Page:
# I guess I need to make 72v 35ah battery pack

This may be hard to visualize, but this is what first came to mind. This would be 1 parallel, of 7.
20 cells welded in series, folded over at the halfway point along the doted line. That makes it 4 rows of 5 cells stacked 2 cells high, and 2 cells wide. I could easily get 7 in my frame.

This depends on your pack layout. Perhaps you can draw it, or at least describe it? I just skimmed through the thread quickly, so perhaps you've stated it and I just missed it, but it seems like you're planning a 100a capable pack. Meaning your total series connections need to be able to handle 100a. How many strips of nickel will be in the parallel connections? I couldn't tell for sure from your descriptions in the above posts whether you're planning 7p or 10p.

If you follow this chart, you'll see that .15x8mm nickel is only good for about 5 amps. To safely carry 100a, you'd need 20. If you're planning 10p, and there's 10 series connection points between all your parallel groups, then it's "possible" to get what you need by stacking 2ea .15x8mm strips per nickel connection. If you're doing 7p, I wouldn't recommend stacking 3 strips.
I see what you mean. According to the chart 0.15 x 8 is only equivalent to 7g wire. 0.3 is like 14g. 14g seems small for 20 amps? Maybe use 0.3 with 0.15 welded on top?

My welder came today. I'm not sure how thick of metal it can weld. I didn't realize I had to put it all together. It's like a test, if you can't figure it out put your hands up, and back away from the battery box.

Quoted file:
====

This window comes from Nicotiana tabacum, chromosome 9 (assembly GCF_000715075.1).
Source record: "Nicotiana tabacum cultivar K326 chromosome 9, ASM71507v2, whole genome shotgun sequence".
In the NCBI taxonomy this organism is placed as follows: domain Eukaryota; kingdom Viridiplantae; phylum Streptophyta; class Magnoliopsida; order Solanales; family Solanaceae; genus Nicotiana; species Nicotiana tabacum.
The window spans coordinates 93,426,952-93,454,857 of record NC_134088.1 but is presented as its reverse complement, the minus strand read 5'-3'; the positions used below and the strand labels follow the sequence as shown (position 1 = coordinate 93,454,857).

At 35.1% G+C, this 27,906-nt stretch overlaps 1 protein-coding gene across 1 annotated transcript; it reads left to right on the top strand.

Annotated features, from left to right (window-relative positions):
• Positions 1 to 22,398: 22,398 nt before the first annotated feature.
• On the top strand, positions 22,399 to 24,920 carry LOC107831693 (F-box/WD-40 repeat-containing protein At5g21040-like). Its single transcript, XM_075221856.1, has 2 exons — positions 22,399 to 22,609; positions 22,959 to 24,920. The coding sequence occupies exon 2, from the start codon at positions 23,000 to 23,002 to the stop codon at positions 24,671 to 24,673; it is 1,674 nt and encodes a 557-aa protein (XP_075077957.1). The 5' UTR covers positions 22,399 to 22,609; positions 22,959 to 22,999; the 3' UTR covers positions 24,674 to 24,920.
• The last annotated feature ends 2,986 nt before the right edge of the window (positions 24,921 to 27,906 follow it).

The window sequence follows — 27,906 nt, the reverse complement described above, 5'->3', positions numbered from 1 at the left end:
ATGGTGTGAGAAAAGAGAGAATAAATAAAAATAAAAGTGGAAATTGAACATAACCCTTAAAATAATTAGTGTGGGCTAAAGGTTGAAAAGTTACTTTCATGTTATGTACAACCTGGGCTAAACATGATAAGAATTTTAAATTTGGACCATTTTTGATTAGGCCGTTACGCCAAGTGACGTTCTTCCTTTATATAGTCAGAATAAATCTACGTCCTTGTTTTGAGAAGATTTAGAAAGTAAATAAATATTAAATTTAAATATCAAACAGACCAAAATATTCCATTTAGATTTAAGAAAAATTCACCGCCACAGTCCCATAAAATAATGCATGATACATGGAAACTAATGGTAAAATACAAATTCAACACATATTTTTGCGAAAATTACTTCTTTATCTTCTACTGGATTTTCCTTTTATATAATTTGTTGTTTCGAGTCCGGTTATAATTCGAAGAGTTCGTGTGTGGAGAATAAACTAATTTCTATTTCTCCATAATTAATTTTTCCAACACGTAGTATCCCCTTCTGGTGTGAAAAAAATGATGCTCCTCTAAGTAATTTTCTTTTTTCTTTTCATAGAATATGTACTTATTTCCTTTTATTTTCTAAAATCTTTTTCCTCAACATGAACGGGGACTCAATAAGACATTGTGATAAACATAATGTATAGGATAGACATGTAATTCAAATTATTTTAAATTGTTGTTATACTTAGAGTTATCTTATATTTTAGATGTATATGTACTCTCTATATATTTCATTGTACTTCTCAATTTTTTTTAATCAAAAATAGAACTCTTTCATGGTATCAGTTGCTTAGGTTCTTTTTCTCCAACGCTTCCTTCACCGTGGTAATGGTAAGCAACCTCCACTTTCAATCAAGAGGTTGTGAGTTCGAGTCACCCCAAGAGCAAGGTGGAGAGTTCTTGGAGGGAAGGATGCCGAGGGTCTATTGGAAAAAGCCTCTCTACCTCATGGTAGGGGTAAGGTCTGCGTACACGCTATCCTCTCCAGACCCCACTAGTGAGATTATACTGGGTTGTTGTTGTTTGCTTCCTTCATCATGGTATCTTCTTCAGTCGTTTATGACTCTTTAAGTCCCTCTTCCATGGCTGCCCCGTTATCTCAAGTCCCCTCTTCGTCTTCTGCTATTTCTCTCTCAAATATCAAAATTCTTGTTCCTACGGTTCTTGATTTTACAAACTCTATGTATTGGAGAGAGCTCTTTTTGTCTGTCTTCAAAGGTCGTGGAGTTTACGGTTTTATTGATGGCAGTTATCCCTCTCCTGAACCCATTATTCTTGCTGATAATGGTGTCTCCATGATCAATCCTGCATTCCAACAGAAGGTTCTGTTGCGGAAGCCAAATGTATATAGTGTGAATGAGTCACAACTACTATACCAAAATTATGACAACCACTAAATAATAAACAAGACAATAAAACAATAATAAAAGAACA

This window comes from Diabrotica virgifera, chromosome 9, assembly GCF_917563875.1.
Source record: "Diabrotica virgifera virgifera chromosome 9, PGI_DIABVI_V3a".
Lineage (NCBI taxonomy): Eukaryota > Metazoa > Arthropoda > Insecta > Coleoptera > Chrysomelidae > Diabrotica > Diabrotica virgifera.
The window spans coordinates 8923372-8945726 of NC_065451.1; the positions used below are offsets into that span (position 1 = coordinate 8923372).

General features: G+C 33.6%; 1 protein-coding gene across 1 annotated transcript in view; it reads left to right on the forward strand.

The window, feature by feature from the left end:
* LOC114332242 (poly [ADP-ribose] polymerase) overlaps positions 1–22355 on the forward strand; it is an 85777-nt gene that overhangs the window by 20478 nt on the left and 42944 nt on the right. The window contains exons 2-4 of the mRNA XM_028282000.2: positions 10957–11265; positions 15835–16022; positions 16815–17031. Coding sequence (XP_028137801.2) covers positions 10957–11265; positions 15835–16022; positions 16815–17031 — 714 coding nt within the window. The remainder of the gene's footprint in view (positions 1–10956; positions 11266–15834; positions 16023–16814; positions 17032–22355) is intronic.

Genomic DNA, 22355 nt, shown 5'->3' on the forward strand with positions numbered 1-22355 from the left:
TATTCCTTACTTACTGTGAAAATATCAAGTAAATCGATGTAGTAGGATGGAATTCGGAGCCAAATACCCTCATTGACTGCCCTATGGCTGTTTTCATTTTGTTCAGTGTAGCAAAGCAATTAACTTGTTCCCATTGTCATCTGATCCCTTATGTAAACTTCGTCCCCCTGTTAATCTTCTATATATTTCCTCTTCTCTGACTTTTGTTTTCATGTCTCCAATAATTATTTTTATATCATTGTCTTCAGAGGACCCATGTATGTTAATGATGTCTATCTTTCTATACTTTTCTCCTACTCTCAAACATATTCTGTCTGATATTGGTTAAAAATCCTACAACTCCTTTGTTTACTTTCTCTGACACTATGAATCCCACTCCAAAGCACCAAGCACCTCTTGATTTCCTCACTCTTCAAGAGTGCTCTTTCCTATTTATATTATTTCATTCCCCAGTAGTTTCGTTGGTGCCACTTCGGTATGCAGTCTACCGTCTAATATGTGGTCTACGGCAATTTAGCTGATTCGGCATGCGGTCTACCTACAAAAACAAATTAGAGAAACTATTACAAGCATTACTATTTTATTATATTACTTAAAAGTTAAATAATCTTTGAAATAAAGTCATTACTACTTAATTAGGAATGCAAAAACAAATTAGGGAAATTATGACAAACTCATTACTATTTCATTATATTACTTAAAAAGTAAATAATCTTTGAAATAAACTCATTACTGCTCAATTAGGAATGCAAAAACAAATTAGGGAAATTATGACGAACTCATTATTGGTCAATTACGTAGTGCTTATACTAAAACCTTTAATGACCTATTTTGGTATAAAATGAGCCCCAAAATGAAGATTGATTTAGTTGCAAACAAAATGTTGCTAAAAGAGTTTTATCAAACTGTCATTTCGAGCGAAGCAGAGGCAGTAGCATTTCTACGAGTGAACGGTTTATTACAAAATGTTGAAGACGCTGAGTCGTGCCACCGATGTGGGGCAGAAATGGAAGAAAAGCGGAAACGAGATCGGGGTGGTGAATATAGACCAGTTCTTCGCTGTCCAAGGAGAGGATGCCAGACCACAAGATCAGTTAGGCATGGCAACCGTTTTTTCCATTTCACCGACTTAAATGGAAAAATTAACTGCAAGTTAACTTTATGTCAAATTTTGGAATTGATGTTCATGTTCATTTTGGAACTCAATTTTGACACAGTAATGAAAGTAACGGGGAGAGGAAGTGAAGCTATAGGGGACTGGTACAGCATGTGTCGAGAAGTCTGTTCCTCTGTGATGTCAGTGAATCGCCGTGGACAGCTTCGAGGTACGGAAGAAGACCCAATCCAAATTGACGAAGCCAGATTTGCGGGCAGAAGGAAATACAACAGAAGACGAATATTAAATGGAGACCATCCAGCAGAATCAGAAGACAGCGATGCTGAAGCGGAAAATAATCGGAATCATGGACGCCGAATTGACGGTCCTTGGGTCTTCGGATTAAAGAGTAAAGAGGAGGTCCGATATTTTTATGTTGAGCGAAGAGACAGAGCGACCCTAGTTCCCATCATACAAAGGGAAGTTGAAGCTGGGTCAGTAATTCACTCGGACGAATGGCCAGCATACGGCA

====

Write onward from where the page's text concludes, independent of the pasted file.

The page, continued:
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I'm now thinking of 2 ways of building a 72v pack that would fit my space.

Plan a
7 parallels of groups of 20 cells in series = 72v, 140 cells
or
Plan B
groups of 7 parallel cells, in 20 series, = 72v 140 cells

I'm guessing either method would end up the same, but I'm not sure. Would one way be better then the other?

I believe that the ideal layout for a battery to stack each group in one column. Then place the groups end to end, so that the series current flows directly from one cell to the next. Here is how it would look for a 13S-7P. Each horizontal section of nickel needs to be thick enough to carry 1/7 of the battery current, The vertical connects are only for small parallel currents, so don't have to be very heavy, At the positive and negative ends of the array, you have to connect the power cables so the current flows evenly out of all 7 cells.

I do not like stacking strips, I think they can be problematic when you do more than two. However, you have a big welder so it shouldn't be a problem.